MSCS estimates $300K in repairs after winter storm damage

MEMPHIS, Tenn. — Memphis-Shelby County Schools expects to spend around $300,000 on winter storm repairs.

The district made the announcement in a Tuesday press conference.

MSCS officials cited various types of damages including frozen water lines, power outages, and flooding. We learned coils and HVAC systems were the most common challenges left behind from the winter blast.

District officials said 29 schools were impacted.

“One of these water lines froze and the spigot popped off, which caused water to flood the hallway,” explained MSCS’ new Chief of Business Operations Julius Muse.

The chief took FOX13 on a tour of Brewster Elementary, briefing us on damages at the location. “Anytime metal freezes, it expands and it blew this cap off so that allowed water to shoot out in the hallway and fill this area.”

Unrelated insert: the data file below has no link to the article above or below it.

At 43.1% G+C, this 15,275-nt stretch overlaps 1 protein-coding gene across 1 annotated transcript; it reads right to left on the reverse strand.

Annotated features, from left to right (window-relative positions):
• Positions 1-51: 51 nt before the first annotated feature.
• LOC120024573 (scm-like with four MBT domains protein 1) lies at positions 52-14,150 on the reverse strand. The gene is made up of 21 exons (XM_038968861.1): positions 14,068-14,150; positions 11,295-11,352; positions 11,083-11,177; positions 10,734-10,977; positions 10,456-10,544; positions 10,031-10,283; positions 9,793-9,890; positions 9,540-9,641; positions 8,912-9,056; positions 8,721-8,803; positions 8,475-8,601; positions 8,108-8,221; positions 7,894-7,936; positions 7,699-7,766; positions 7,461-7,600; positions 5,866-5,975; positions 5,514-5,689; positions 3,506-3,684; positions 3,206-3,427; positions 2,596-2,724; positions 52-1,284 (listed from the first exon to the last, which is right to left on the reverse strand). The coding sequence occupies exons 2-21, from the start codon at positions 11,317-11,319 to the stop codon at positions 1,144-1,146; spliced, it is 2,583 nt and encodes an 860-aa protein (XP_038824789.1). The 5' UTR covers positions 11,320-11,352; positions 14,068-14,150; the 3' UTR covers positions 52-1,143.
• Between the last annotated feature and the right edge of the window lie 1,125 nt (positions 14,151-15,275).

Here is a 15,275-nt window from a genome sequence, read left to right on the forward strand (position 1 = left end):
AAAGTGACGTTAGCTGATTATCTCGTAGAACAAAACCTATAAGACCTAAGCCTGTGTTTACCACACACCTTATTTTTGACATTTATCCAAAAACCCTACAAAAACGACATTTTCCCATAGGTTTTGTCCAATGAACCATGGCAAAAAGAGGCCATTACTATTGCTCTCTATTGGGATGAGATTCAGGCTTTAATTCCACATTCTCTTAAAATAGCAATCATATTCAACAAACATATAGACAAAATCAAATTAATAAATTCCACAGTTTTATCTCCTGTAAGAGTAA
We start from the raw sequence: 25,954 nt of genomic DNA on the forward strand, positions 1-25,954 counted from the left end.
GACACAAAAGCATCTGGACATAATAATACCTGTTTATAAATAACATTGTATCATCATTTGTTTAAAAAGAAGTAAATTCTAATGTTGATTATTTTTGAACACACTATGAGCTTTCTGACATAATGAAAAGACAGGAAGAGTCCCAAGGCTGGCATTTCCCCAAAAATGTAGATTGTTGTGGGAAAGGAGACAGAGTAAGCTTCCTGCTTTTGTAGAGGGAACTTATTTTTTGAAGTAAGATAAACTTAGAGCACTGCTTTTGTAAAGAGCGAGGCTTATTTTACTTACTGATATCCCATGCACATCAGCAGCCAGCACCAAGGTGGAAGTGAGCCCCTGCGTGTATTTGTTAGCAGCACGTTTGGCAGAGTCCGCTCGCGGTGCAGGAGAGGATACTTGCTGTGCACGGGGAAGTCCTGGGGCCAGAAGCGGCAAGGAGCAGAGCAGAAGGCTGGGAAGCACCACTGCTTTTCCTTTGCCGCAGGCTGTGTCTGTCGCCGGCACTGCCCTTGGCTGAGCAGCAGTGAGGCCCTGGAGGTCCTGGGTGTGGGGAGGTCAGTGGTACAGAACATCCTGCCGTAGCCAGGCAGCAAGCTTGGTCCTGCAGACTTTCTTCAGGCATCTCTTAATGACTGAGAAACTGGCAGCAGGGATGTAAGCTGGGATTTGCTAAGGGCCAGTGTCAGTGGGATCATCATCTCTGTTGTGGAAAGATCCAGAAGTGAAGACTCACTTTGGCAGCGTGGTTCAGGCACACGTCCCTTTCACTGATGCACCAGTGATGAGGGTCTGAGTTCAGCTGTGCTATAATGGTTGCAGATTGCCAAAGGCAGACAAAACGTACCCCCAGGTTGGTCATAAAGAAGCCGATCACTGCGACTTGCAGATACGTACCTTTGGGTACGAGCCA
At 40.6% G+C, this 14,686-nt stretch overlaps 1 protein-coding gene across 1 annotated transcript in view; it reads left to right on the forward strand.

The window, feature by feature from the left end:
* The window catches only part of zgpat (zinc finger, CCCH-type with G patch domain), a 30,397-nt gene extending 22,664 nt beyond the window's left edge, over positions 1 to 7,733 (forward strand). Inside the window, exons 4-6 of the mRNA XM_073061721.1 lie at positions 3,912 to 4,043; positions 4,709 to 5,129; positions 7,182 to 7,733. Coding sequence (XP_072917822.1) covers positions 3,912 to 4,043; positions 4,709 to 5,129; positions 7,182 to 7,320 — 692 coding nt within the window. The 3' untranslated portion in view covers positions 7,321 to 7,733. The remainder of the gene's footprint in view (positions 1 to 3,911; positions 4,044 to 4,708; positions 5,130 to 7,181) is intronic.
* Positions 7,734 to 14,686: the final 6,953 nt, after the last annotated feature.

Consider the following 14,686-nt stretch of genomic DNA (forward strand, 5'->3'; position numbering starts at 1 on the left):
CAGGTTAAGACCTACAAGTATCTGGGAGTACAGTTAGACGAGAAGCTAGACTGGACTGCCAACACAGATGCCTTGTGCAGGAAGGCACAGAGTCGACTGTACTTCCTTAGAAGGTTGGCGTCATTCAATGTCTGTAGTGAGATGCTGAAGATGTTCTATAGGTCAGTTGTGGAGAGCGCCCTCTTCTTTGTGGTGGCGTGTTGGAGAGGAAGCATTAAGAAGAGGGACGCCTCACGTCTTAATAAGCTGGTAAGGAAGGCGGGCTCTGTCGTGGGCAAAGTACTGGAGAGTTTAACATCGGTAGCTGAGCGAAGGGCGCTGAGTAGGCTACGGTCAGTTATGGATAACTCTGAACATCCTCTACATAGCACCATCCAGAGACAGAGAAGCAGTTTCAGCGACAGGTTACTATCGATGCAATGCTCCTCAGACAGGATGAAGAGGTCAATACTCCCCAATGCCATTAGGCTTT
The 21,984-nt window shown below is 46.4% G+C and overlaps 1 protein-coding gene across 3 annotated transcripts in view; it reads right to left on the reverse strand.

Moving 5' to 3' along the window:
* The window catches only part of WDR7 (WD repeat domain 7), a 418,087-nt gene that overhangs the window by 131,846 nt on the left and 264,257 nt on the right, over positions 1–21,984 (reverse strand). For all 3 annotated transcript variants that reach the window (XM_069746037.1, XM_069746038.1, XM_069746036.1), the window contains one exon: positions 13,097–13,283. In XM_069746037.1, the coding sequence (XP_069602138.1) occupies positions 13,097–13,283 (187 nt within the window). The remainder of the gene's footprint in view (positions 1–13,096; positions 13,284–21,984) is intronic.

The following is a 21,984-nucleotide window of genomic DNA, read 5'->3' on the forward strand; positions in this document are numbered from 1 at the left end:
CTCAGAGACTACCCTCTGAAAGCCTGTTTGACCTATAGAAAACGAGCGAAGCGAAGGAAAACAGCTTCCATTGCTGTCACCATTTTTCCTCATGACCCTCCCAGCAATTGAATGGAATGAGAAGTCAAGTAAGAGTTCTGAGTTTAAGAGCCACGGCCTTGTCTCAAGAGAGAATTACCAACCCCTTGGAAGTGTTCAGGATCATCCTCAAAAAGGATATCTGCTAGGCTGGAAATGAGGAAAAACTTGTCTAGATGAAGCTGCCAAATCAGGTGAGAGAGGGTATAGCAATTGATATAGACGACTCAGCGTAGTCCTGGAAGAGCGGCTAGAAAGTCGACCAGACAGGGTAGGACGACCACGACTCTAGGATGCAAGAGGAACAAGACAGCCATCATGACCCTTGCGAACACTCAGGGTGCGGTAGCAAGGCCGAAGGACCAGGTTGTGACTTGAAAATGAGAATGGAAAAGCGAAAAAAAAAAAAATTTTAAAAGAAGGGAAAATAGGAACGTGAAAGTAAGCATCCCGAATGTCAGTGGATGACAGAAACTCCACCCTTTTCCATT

We learned the school suffered flooding on Christmas Day caused by a supply line crack at one of its bottle filler stations. The Brewster Elementary supply line has since been repaired.

Muse said other locations across the district were not spared.

The other 28 schools encountered some significant blows.

“Damages, pipelines, water lines, coils, HVAC systems, and power outages.”

According to district leaders, three of its high schools, Frederick Douglass High, Kingsbury High School, and Whitehaven High, were hit with power outages.

Muse also made mention of the district’s decades-old infrastructure, sharing how it makes use of preventative methods to combat serious storms.

“They’re 30, 40, 50-year-old schools. The infrastructure is just not built to withstand that type of extreme cold,” said Muse. “We make sure our boilers are running. We try to install heaters and space heaters in areas that we know that we have older pipes and older equipment in.”

MSCS has since been able to shave down the repair list from 20, to now only 10 of its schools still in need of repair.

“It was just a tough stretch for us, for the city. This storm crippled pretty much the whole city. Our schools were not oblivious to it.”